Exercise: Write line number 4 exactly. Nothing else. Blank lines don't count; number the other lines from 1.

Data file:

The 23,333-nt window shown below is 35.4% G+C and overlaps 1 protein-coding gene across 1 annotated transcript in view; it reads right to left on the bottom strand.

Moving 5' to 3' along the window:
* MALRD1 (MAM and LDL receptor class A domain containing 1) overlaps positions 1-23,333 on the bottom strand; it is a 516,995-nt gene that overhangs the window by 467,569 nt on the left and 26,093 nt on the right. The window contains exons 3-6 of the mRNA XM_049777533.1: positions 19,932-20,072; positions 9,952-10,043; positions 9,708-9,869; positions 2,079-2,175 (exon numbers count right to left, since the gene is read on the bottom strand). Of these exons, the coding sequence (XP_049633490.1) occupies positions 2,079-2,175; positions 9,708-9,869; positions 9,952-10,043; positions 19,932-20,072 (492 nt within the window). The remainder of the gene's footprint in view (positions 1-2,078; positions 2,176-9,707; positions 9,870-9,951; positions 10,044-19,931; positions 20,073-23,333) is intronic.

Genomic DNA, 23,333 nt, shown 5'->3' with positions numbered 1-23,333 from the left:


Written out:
Genomic DNA, 23,333 nt, shown 5'->3' with positions numbered 1-23,333 from the left: